Twelfth Night : Gender Roles And Disguise Essay

1529 Words Apr 25th, 2016 7 Pages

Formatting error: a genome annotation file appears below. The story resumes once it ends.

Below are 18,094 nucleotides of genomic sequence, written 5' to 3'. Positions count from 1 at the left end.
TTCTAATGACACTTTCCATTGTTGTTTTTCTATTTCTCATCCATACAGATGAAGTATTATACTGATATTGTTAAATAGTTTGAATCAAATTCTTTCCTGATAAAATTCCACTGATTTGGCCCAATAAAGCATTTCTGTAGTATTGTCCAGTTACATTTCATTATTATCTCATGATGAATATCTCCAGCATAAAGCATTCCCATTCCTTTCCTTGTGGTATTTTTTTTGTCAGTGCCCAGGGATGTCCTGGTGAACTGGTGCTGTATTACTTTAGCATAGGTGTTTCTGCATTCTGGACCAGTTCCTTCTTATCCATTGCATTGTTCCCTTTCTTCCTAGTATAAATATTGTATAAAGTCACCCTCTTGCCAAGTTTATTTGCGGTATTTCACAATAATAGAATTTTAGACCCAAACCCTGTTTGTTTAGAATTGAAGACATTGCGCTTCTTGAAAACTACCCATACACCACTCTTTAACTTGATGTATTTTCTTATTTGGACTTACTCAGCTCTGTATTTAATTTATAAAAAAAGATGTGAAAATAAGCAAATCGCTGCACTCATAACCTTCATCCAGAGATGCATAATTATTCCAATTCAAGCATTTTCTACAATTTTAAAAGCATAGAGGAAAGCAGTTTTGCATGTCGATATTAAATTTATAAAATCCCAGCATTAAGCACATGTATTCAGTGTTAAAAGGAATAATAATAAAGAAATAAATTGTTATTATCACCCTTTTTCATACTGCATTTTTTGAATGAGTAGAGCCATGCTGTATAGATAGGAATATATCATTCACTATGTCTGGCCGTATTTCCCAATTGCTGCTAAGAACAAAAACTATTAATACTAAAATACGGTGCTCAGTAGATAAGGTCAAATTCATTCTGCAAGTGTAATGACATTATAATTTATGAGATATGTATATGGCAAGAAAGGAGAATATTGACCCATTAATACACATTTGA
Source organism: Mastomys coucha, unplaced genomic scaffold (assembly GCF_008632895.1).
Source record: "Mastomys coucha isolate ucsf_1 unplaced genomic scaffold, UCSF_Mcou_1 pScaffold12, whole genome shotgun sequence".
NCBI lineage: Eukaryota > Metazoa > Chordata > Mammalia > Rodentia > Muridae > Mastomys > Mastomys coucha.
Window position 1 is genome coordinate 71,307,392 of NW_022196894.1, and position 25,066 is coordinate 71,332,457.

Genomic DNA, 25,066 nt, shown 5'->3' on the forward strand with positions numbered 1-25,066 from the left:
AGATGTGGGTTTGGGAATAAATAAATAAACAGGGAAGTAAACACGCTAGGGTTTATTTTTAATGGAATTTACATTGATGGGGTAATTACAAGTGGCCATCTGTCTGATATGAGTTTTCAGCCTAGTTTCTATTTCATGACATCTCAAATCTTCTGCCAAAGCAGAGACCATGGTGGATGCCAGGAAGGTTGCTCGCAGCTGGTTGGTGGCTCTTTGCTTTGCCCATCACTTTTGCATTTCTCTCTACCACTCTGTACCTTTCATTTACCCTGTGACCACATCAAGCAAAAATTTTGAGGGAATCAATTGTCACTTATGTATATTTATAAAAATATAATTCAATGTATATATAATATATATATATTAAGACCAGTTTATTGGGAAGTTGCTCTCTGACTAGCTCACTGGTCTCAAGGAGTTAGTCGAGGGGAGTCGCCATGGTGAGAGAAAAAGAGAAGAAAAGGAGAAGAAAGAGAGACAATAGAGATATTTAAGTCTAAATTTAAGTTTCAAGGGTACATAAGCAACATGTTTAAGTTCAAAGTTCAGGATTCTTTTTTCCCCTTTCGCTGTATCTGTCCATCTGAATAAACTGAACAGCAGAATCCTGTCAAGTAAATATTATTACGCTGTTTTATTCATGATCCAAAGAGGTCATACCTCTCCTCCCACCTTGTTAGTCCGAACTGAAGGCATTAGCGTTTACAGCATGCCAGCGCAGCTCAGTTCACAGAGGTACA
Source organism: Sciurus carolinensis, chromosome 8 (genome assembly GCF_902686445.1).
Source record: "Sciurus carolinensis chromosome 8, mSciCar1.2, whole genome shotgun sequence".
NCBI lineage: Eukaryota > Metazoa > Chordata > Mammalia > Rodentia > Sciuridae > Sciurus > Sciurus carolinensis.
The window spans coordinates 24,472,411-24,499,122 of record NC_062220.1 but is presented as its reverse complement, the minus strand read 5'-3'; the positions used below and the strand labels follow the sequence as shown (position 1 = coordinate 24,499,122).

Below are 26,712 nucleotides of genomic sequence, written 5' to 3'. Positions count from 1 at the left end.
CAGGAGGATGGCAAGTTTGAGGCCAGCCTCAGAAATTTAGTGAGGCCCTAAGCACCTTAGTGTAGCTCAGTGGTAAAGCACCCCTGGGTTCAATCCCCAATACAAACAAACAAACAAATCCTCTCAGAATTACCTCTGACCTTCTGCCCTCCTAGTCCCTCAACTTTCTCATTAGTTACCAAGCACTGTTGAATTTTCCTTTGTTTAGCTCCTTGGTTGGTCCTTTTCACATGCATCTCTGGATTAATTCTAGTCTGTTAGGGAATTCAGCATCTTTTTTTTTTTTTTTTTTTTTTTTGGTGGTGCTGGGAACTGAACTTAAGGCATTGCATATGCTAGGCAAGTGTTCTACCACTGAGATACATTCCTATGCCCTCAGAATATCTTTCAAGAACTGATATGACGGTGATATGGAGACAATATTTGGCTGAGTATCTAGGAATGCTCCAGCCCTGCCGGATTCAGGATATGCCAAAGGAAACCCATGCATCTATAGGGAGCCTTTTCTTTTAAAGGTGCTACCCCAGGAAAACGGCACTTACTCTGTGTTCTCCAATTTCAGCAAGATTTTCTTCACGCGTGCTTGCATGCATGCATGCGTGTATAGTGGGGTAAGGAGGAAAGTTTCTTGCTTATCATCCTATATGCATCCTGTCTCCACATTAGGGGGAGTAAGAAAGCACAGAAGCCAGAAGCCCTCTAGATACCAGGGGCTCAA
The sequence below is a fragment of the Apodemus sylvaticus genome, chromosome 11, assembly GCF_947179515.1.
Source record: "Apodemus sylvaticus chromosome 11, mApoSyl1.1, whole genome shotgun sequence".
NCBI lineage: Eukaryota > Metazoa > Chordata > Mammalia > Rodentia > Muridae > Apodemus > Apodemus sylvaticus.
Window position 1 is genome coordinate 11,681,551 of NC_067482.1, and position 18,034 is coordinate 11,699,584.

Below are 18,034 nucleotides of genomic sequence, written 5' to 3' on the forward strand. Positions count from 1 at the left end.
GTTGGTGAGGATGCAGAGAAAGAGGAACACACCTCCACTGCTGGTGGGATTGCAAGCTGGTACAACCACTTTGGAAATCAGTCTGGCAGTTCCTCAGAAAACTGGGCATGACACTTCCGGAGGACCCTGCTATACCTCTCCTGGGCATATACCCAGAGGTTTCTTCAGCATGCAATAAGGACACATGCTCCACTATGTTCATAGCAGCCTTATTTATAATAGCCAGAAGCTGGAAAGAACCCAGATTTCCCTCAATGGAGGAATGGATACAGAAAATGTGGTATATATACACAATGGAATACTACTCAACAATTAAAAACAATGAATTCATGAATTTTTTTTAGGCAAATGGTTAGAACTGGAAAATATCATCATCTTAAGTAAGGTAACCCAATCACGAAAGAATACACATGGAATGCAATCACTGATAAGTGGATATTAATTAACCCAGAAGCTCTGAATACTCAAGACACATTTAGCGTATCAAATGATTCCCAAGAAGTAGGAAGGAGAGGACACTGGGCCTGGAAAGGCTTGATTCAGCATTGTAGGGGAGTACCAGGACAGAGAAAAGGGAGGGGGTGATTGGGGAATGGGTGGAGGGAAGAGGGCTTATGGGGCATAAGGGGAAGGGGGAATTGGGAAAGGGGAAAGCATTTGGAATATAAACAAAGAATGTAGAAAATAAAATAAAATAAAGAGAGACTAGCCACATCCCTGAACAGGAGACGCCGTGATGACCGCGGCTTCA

The Twelfth Night: Gender Roles and Disguise Shakespeare often wrote his characters to portray literal and figurative disguises in order to accomplish some sort of goal. This idea was exemplified and prevalent in The Twelfth Night; a Shakespearean comedy written between 1599 and 1601. In this play, the main protagonist, Viola, disguises herself upon arrival to the country of Illyria to search for her brother, Sebastian, who was lost and thought to be dead after a shipwreck and storm. She assumes the pseudonym of Cesario and disguises herself as a man. As a result, she is able to infiltrate and cause a sense of confusion among the aristocracy of Illyria. The play opens with the Duke of Illyria, Orsino, craving the affection and attention of Countess Olivia. Orsino claims to be lovesick for Olivia. However, Orsino seems to be disingenuous. He is more in love with the idea of love than he is with Olivia. He claims that nothing but Olivia can quench his thirst for love except for Olivia. He claims “If music be the food of love, play on; give me excess of it…” (Act 1, Scene 1). By this statement, Orsino is describing what he feels in the moment, not why he loves Olivia. Duke Orsino is thus creating a love-sick persona for himself. This is the first of many disguises in The Twelfth Night. It is obvious that Orsino does not grasp what love exemplifies; therefore, he is stuck in a state of helplessness. Joseph Summers, author of The Masks of Twelfth Night, argues that Orsino is…

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